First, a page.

President Putin’s re-election is considered a major challenge to smooth-sailing from the American point of view. Mr. Putin spent his formative years in the 1980s as a KGB officer. As his rhetoric during the election campaign made clear, he holds a wary skepticism about U.S. goals and policies. For example, his comments suggest he does not see the upheavals that swept countries such as Georgia, Ukraine, Tunisia or Egypt as manifestations of popular discontent but instead believes they were inspired, funded and directed by Washington. This may seem like a paranoiac view, but Mr. Putin has made so many allusions to it that it is hard to conclude that he does not believe it. That is a complicating factor for the bilateral relationship.
According to Brookings, Mr. Putin’s experience as president dealing with the Bush administration was not a happy one. In 2001-02, he supported U.S. military action against the Taliban, including overruling his advisors to support the deployment of U.S. military units into Central Asia; shut down the Russian signals intelligence facility in Lourdes, Cuba; agreed to deepen relations with NATO; calmly accepted the administration’s decision to withdraw from the Anti-Ballistic Missile Treaty; and agreed to a minimalist arms control agreement that fell far short of Moscow’s desires. In his view, he received little in return. His perception is that Washington made no effort to accommodate Moscow’s concerns on issues such as the future of strategic arms limits, missile defense deployments in Europe, NATO enlargement, relations with Russia’s neighbors in the post-Soviet space or graduating Russia from the Jackson-Vanik amendment.
As against yesterday, Mr. Putin faces a tougher opposition at home. Soviet and Russian leaders in the past resorted to the image of a foreign adversary—all too often the United States—to rally domestic support, and one can see aspects of that in Mr. Putin’s campaign rhetoric. But the constituency to whom that appeals is already largely on Mr. Putin’s side. He may conclude that he can focus better on his domestic challenges if his foreign policy results in more positive relations with countries such as the United States. The upshot is that Mr. Putin’s return can and probably will mean more bumpiness in the U.S.-Russia relationship. He will pursue his view of Russian interests. On certain issues, those will conflict with U.S. interests, and Washington and Moscow will disagree, perhaps heatedly.
In this state of US-Russia relationship, Pakistan sees its opportunity in warming up to Russia after 2014. The much-awaited visit of president Putin to Pakistan, the first after becoming president and two significant visits of Pakistan’s army and air chiefs to Russia give some indications of the future Pakistan-Russia relations. It would be the first visit by a Russian head of state to Pakistan which stood on the other side of the Cold War, peaking in its emergence as the staging ground for the U.S. campaign to defeat the Soviet Union’s occupation of Afghanistan. It’s now again the frontline state in America’s war against Islamist militants in Afghanistan, but it is a far more conflicted partner than those days of war against the godless communists. So fraught and uncertain is the nature of the relationship with the United States that Pakistan has sought to deepen ties with long-time ally China, but also Russia, the other great power in a dangerously unstable neighborhood.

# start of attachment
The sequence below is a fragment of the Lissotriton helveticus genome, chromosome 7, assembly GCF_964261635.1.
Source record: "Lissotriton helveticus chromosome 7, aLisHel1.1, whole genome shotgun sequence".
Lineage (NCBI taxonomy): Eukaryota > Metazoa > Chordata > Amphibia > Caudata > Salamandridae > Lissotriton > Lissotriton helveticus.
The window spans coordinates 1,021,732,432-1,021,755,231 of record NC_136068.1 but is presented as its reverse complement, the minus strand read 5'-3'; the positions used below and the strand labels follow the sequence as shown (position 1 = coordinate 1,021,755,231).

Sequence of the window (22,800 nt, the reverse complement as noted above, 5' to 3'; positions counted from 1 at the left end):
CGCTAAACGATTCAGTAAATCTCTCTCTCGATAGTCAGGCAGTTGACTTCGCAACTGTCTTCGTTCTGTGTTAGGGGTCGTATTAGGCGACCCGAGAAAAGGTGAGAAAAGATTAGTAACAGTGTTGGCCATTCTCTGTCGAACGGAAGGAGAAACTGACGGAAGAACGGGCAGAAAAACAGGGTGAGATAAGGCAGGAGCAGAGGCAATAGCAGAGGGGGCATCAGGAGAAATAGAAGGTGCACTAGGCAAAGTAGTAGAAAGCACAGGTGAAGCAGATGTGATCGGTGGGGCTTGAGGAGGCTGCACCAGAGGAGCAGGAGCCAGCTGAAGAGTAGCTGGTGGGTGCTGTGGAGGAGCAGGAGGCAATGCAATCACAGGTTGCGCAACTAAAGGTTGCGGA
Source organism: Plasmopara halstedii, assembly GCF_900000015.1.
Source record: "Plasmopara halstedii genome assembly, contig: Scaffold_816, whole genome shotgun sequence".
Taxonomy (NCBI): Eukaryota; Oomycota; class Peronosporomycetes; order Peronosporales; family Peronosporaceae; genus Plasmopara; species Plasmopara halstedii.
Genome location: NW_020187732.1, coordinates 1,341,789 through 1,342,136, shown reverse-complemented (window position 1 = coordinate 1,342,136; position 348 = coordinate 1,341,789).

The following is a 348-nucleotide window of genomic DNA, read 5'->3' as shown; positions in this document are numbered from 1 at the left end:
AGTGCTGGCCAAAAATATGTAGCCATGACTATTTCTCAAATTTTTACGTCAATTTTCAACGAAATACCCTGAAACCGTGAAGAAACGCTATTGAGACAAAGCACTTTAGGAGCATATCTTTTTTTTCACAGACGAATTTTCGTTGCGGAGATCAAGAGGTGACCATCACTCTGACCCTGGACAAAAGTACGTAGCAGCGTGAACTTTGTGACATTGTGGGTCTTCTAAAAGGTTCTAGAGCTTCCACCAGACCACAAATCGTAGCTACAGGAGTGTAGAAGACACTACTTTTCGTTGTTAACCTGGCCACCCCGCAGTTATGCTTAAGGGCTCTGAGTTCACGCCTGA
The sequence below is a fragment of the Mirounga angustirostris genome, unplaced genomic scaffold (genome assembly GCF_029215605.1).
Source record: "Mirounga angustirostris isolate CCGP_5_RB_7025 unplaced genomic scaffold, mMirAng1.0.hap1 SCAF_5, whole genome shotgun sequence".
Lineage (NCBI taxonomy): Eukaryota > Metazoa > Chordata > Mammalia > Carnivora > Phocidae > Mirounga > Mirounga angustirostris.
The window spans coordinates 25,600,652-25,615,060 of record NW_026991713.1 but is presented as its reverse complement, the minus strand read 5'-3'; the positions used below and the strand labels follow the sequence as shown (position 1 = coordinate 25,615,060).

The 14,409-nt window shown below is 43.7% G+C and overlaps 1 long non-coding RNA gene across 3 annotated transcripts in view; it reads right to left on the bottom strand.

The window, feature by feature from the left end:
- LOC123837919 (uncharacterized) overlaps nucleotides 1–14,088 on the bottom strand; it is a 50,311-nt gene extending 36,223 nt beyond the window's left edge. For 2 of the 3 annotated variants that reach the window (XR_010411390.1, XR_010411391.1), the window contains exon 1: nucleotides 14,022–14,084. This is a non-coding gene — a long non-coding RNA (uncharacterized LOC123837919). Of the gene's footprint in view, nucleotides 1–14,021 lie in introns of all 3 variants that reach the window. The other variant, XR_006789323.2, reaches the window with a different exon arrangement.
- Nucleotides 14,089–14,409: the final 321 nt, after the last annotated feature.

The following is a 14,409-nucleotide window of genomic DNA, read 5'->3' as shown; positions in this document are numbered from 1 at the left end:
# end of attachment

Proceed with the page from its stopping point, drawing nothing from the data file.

According to an assessment of warming up Pakistan-Russia relations, Reuters, bilateral visits alone don’t transform ties, and especially ones with a troubled history behind them. And then there is India to be factored in, both for Russia and Pakistan. Moscow has long stood in India’s corner from the days of the Cold War to its role as a top weapons supplier to the Indian military, still ahead of the Israelis fast clawing their way into one of the world’s most lucrative arms markets. A nuclear-powered submarine has just sailed from Russia to be inducted into the Indian navy – a force-multiplier in the military with the sub’s ability to stay beneath waters long and deep and far from home. But the stepped up Russia-Pakistan diplomacy suggests a thawing of ties at the very least. And at another level, by raising the quality and quantity of these exchanges, is Russia signaling it will pursue a multi-vectored policy in a fast changing South Asia? Tanvir Ahmad Khan, a former Pakistani foreign secretary who was also once the country’s ambassador to Moscow, says the two countries are on the verge of ending a “long history of estrangement” and that two factors have led to this landmark development. One is that there is now a national consensus in Pakistan to engage Russia earnestly, and two, “Vladimir Putin’s Russia has read the regional and global scene afresh and recognized Pakistan’s role as a factor of peace and stability.”
Pakistan’s compulsion to diversify its foreign partners is its present ties with the United States which have soured so much that it can longer be considered be an ally, ready to do its bidding as in the proxy war against the Red Army in Afghanistan. And India’s ties with the United States, on the other hand, have been transformed, with Washington virtually legitimizing it as the world’s sixth nuclear weapon state, something that even Russia never went as far to support during all the years as close allies. And if India and the United States are holding ever so advanced joint military exercises (there is one going on now in the Rajasthan desert which has a border with Pakistan) and considering multi-billion dollar defense deals as part of a new booming strategic relationship, Russia and Pakistan are also looking at launching military exchanges. Last year the commander of the Russian ground forces, Col-Gen Alexander Postinov, was in Pakistan and according to Pakistani newspapers discussed with Army Chief General Ashfaq Parvez Kayani the possibility of expanding defense ties by holding joint military exercises, exchanging trainees and trainers and selling and buying weapons, although it seems these were to be confined to counter-terrorism equipment.
It may be interesting to know that the 50 JF-17 Thunder fighter planes that China is supplying to Pakistan use a Russian engine, and it’s likely that Russia gave the green signal for China to go ahead. New Delhi was probably not impressed, but it has kept its silence. Russia is also reported to have indicated its willingness to get involved in the 1,640 km TAPI project bringing piped gas from Turkmenistan through Afghanistan and into energy-starved Pakistan and India, a project that has been hanging fire for years. Russian investors were also interested in the Thar coal project which involves developing a large energy complex in Sindh province to produce 6,000 MW of coal-based power and introduce to the country the concept of gasification and production of liquid fuel from coal.